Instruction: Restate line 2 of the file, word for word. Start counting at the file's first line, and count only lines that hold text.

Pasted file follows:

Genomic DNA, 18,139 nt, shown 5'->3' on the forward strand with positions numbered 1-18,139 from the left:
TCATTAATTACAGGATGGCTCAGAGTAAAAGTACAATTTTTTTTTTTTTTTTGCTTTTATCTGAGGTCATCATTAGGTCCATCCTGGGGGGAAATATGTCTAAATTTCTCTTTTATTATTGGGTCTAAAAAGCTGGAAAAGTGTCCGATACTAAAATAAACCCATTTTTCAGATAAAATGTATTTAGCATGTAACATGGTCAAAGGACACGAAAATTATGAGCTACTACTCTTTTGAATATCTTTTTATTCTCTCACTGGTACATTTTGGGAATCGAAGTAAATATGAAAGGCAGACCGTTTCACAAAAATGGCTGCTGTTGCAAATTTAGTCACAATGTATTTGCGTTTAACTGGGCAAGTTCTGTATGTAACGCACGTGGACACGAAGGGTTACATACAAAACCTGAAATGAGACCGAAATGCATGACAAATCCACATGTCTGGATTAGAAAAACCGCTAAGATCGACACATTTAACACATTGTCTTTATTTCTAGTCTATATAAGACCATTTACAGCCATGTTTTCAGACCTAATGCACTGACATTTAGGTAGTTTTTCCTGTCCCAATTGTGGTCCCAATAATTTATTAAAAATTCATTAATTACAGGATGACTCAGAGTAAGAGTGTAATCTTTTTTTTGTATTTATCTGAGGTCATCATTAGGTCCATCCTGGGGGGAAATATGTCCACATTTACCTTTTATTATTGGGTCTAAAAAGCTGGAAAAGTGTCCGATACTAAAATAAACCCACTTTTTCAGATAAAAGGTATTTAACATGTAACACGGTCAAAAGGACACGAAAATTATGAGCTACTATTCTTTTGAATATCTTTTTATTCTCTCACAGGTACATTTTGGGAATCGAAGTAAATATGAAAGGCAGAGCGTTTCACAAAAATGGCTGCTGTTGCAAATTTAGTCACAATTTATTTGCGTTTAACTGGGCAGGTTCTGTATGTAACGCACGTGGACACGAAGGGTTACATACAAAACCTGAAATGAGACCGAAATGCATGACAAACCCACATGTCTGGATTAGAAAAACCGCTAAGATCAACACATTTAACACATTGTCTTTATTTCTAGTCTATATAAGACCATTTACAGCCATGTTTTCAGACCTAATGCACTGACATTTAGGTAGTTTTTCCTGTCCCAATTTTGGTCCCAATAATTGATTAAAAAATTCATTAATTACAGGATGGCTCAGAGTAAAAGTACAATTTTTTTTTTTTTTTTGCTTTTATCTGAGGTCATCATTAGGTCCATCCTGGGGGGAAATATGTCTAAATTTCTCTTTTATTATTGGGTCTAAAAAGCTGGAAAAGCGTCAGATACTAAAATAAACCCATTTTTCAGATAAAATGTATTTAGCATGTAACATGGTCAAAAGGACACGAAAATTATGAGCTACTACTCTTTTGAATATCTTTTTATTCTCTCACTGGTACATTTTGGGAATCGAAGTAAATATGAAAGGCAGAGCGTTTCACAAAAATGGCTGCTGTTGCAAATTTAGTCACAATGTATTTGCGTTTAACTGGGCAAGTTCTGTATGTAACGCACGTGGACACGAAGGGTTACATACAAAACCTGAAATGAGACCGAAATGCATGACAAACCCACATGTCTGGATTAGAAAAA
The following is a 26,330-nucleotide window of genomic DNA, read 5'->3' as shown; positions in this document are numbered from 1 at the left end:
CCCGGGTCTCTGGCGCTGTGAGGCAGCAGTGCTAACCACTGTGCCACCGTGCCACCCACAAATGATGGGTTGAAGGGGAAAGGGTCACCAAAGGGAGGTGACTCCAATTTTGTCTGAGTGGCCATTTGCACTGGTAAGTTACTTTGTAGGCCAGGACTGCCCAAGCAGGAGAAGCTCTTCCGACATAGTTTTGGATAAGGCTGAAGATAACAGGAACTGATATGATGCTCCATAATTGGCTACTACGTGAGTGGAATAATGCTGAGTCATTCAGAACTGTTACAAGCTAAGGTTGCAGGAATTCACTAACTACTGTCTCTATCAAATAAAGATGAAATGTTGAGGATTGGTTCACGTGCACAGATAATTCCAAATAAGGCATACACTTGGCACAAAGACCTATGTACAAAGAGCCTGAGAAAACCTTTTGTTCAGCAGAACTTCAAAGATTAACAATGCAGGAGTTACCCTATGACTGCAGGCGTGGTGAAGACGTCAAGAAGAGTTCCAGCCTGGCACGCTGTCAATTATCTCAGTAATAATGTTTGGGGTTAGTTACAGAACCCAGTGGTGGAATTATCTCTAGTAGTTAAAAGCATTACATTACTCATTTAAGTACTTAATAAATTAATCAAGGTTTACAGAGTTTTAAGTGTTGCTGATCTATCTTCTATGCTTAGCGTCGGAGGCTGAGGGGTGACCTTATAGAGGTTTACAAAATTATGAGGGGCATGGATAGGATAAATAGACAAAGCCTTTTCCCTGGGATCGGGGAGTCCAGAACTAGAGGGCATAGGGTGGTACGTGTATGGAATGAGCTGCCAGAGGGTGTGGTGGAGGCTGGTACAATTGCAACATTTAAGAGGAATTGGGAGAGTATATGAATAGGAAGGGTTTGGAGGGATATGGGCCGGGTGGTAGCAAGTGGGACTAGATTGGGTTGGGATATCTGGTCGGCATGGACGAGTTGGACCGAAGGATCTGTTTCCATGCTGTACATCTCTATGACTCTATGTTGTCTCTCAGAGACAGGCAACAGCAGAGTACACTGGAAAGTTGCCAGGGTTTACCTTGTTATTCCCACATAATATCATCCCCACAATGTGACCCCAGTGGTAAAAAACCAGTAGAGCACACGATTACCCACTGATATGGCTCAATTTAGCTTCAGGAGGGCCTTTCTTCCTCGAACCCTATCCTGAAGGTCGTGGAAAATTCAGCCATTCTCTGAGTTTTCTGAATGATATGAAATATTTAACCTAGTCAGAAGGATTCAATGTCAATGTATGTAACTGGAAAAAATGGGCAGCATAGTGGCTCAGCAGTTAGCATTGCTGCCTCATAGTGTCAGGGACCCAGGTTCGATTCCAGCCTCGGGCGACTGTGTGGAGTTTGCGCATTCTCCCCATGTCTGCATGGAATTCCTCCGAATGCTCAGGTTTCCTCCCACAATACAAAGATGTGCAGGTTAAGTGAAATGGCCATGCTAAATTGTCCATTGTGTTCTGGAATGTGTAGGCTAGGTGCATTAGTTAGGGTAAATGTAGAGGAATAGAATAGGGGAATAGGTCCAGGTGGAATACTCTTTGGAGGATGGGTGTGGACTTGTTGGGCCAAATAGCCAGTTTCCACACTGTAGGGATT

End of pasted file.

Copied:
TCATTAATTACAGGATGGCTCAGAGTAAAAGTACAATTTTTTTTTTTTTTTTGCTTTTATCTGAGGTCATCATTAGGTCCATCCTGGGGGGAAATATGTCTAAATTTCTCTTTTATTATTGGGTCTAAAAAGCTGGAAAAGTGTCCGATACTAAAATAAACCCATTTTTCAGATAAAATGTATTTAGCATGTAACATGGTCAAAGGACACGAAAATTATGAGCTACTACTCTTTTGAATATCTTTTTATTCTCTCACTGGTACATTTTGGGAATCGAAGTAAATATGAAAGGCAGACCGTTTCACAAAAATGGCTGCTGTTGCAAATTTAGTCACAATGTATTTGCGTTTAACTGGGCAAGTTCTGTATGTAACGCACGTGGACACGAAGGGTTACATACAAAACCTGAAATGAGACCGAAATGCATGACAAATCCACATGTCTGGATTAGAAAAACCGCTAAGATCGACACATTTAACACATTGTCTTTATTTCTAGTCTATATAAGACCATTTACAGCCATGTTTTCAGACCTAATGCACTGACATTTAGGTAGTTTTTCCTGTCCCAATTGTGGTCCCAATAATTTATTAAAAATTCATTAATTACAGGATGACTCAGAGTAAGAGTGTAATCTTTTTTTTGTATTTATCTGAGGTCATCATTAGGTCCATCCTGGGGGGAAATATGTCCACATTTACCTTTTATTATTGGGTCTAAAAAGCTGGAAAAGTGTCCGATACTAAAATAAACCCACTTTTTCAGATAAAAGGTATTTAACATGTAACACGGTCAAAAGGACACGAAAATTATGAGCTACTATTCTTTTGAATATCTTTTTATTCTCTCACAGGTACATTTTGGGAATCGAAGTAAATATGAAAGGCAGAGCGTTTCACAAAAATGGCTGCTGTTGCAAATTTAGTCACAATTTATTTGCGTTTAACTGGGCAGGTTCTGTATGTAACGCACGTGGACACGAAGGGTTACATACAAAACCTGAAATGAGACCGAAATGCATGACAAACCCACATGTCTGGATTAGAAAAACCGCTAAGATCAACACATTTAACACATTGTCTTTATTTCTAGTCTATATAAGACCATTTACAGCCATGTTTTCAGACCTAATGCACTGACATTTAGGTAGTTTTTCCTGTCCCAATTTTGGTCCCAATAATTGATTAAAAAATTCATTAATTACAGGATGGCTCAGAGTAAAAGTACAATTTTTTTTTTTTTTTTGCTTTTATCTGAGGTCATCATTAGGTCCATCCTGGGGGGAAATATGTCTAAATTTCTCTTTTATTATTGGGTCTAAAAAGCTGGAAAAGCGTCAGATACTAAAATAAACCCATTTTTCAGATAAAATGTATTTAGCATGTAACATGGTCAAAAGGACACGAAAATTATGAGCTACTACTCTTTTGAATATCTTTTTATTCTCTCACTGGTACATTTTGGGAATCGAAGTAAATATGAAAGGCAGAGCGTTTCACAAAAATGGCTGCTGTTGCAAATTTAGTCACAATGTATTTGCGTTTAACTGGGCAAGTTCTGTATGTAACGCACGTGGACACGAAGGGTTACATACAAAACCTGAAATGAGACCGAAATGCATGACAAACCCACATGTCTGGATTAGAAAAA